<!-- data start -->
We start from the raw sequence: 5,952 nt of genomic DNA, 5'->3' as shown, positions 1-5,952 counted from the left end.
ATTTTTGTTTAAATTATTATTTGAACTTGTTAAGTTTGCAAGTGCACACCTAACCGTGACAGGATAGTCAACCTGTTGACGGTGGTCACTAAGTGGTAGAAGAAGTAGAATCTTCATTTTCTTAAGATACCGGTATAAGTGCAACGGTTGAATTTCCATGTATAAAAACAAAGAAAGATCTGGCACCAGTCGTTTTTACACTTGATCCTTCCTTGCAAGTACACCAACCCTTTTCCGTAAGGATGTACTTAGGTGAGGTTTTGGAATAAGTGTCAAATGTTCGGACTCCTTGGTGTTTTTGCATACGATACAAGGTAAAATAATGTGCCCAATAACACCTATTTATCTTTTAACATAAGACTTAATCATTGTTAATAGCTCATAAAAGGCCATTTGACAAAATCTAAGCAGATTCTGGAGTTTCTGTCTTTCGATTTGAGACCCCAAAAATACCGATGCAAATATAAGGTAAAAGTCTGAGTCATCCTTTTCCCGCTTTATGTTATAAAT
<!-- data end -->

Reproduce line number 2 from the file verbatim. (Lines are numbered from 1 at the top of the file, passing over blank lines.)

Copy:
ATTTTTGTTTAAATTATTATTTGAACTTGTTAAGTTTGCAAGTGCACACCTAACCGTGACAGGATAGTCAACCTGTTGACGGTGGTCACTAAGTGGTAGAAGAAGTAGAATCTTCATTTTCTTAAGATACCGGTATAAGTGCAACGGTTGAATTTCCATGTATAAAAACAAAGAAAGATCTGGCACCAGTCGTTTTTACACTTGATCCTTCCTTGCAAGTACACCAACCCTTTTCCGTAAGGATGTACTTAGGTGAGGTTTTGGAATAAGTGTCAAATGTTCGGACTCCTTGGTGTTTTTGCATACGATACAAGGTAAAATAATGTGCCCAATAACACCTATTTATCTTTTAACATAAGACTTAATCATTGTTAATAGCTCATAAAAGGCCATTTGACAAAATCTAAGCAGATTCTGGAGTTTCTGTCTTTCGATTTGAGACCCCAAAAATACCGATGCAAATATAAGGTAAAAGTCTGAGTCATCCTTTTCCCGCTTTATGTTATAAAT